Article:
“My sister, Swede, who often sees to the nub, offered this: People fear miracles because they fear being changed—though ignoring them will change you also.”
Monday, December 14, 2009
So, I've been thinking, I started this blog a little over two months ago and we are sixteen posts in and I haven’t mentioned my writing much at all. Part of this is because I spend so much time in awe of the amazing books I read that I’d rather gush about them on the blog, and another part is that I think I’m on the shy side when it comes to my writing. As I mentioned before, this whole out-in-the-world lack of anonymity was a stretch for me, and part of me is hanging onto that in reference to my writing.
But yesterday was a really good writing day, and I guess I want to share it with others who will understand the fun and the need for the fun. As anyone who has reached the querying stage knows (and those who see it on the horizon can well imagine), the marketing stage of this publishing journey is on the tougher side. The ability to continue after experiencing the waiting, the rejections, and the endurance trial that is querying is what sets apart the dreamers from the doers.
For everything, I have a game plan, and my game plan for developing the perseverance to continue is to make sure that writing is still playful and fun. And thus, the first-draft-a-thon was created. While I have been marketing one YA fantasy, I have been playing in fantastical worlds and meeting new and interesting characters. All of this without feeling like I need to judge these new playful projects, because they are for fun. They have not been edited. It’s all about the first drafts, the babies of the writing process.
My feeling is that when a book gets edited it goes through adolescence, where everything feels gawky and even the best-looking teens feel like creatures from the depths. And when the book reaches its final-draft stage, it’s a grown-up, ready to go out and work for its living, endure the rejections, and keep on fighting the good fight.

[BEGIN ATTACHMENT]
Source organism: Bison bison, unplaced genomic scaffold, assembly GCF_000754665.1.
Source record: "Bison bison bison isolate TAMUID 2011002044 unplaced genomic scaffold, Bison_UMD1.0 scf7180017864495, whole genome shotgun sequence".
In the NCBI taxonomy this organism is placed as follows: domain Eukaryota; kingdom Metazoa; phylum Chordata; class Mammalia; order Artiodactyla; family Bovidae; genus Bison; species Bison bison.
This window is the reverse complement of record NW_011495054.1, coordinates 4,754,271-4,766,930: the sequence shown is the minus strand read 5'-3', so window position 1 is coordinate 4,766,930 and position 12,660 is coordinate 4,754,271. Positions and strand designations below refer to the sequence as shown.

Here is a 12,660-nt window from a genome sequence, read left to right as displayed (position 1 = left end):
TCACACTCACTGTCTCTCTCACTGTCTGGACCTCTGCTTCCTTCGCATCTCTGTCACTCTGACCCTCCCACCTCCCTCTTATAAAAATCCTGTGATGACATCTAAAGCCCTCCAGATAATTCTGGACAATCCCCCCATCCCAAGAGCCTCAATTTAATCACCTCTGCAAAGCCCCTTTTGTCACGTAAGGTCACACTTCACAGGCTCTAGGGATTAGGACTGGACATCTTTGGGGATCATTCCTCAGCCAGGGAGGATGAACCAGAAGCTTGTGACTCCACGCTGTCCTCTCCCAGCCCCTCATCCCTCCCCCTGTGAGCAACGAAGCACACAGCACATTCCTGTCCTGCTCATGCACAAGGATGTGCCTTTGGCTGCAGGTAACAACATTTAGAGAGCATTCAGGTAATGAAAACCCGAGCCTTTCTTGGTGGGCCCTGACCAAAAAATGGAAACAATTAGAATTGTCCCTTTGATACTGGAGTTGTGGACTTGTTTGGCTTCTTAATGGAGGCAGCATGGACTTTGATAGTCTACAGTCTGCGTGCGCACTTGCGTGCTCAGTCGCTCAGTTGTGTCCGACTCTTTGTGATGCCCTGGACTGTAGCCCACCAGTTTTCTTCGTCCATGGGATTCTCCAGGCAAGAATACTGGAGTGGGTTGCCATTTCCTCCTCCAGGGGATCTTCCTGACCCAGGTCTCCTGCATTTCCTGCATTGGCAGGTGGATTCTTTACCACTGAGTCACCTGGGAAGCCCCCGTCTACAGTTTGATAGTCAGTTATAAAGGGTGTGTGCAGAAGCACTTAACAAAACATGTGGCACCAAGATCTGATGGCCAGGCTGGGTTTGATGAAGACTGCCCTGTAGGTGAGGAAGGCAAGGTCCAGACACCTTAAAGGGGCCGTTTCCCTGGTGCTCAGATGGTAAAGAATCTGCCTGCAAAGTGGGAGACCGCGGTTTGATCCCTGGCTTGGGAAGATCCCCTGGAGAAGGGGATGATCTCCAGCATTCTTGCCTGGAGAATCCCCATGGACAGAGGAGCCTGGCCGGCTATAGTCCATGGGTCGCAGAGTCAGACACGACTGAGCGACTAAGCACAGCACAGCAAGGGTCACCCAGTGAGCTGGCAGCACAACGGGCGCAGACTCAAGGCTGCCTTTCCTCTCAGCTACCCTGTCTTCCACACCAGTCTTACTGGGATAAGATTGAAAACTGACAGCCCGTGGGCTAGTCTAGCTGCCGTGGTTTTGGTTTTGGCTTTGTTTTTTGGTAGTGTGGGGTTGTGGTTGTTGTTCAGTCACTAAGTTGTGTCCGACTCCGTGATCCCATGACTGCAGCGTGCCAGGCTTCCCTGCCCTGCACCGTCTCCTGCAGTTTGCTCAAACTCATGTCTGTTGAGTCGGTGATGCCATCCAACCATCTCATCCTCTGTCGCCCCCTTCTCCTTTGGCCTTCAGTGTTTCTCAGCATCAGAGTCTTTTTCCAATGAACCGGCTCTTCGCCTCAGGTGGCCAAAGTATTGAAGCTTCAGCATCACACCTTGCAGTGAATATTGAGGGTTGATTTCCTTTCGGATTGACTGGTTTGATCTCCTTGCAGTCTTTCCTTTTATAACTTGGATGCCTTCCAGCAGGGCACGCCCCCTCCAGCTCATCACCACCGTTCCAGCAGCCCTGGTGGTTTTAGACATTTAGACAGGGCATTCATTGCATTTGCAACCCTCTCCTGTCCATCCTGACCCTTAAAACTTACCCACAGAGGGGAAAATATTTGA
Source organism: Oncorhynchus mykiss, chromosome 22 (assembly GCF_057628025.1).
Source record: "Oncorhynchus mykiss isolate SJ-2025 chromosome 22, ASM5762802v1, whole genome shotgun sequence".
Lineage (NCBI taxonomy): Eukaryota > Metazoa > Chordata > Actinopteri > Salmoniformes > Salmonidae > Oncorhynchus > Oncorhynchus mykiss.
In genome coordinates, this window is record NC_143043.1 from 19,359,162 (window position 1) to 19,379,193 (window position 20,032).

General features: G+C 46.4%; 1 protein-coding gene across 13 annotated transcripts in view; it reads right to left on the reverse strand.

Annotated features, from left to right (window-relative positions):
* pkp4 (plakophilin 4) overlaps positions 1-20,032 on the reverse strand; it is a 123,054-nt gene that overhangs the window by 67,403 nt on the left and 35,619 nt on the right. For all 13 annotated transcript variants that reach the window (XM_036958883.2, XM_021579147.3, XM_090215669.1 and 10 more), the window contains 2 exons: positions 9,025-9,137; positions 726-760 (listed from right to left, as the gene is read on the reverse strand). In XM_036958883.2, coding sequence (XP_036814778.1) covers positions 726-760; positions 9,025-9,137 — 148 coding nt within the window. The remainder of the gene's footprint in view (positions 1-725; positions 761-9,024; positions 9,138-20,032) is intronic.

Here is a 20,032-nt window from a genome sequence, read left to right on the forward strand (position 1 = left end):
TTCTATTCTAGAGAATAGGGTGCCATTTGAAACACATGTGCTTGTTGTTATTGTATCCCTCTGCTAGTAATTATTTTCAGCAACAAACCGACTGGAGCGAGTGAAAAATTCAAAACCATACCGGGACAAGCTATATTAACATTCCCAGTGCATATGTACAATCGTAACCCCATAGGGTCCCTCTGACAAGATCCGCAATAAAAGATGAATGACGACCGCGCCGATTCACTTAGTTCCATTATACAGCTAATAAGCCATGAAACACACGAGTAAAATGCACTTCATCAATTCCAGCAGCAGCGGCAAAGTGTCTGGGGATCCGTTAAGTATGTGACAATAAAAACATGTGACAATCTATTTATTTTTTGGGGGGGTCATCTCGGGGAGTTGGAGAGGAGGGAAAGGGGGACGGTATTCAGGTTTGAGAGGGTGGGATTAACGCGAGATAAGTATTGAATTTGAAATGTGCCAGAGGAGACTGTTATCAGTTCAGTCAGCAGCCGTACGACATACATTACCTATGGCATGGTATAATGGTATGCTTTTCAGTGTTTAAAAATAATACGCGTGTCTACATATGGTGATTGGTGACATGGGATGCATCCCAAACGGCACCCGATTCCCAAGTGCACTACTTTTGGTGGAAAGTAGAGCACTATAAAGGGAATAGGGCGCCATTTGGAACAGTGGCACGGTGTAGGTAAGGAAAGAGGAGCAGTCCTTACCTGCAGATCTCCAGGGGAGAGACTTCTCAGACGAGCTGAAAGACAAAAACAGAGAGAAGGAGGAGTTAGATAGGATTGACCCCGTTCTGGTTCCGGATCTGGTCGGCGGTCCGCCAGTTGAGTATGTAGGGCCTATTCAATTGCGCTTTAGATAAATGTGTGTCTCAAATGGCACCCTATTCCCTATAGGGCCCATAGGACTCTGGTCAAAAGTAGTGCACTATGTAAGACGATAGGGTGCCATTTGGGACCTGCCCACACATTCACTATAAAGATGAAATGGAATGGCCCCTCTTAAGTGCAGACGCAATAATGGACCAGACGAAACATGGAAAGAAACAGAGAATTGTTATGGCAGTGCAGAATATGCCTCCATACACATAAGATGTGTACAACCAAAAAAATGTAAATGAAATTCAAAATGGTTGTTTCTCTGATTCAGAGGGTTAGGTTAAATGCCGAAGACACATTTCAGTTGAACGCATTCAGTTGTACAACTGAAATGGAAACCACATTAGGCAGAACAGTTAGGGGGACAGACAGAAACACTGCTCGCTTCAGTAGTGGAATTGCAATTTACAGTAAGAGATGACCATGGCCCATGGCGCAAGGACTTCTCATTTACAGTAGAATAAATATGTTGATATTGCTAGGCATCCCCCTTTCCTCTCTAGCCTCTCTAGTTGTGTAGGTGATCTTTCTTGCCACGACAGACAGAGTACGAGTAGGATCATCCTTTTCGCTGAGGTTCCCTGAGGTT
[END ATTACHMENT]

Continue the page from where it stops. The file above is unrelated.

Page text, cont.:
I love my grown-up YA story that is being marketed, but as anyone who has been paying attention to my blog and my adoration for Debbie’s new niece, the radiant Miss Devyn, knows, I heart babies and baby stories, too.
And right now the story nursery is getting full with four new first drafts that I’ve written this year. They coo and giggle at me, and I smile and wave and say ridiculous things that make me sound like a lunatic. But such is my writing process.
And yesterday, I finished the fourth of the first drafts after a marathon writing session that filled me with glee. There is a time and place for reading rejections; sending more queries; preparing fulls, partials, and synopses, but there is also a time to write because a story is lingering in the ethers, waiting to be told. There is a time for spending an entire day writing, filled with true joy to be lucky enough to get to be on this writing journey. Not everyone hears the stories like we do. Some people dream of having a niche in this world, of knowing what they want. We do.
Yesterday was a beautiful day for writing. And as I move toward deciding which of my story babies is ready for adolescence and adulthood next year, I’m really feeling blessed. This journey is hard, as anyone will attest to, but it is worth every low point, every hope raised and dropped, and every single minute when my fingers scramble quickly over the keys while a story unfolds before my eyes.
And I hope that no matter how rocky the road, you feel that way, too.
Quote for the Day from Henry V by William Shakespeare
“O for a Muse of fire, that would ascend
The brightest heaven of invention”
Thursday, December 10, 2009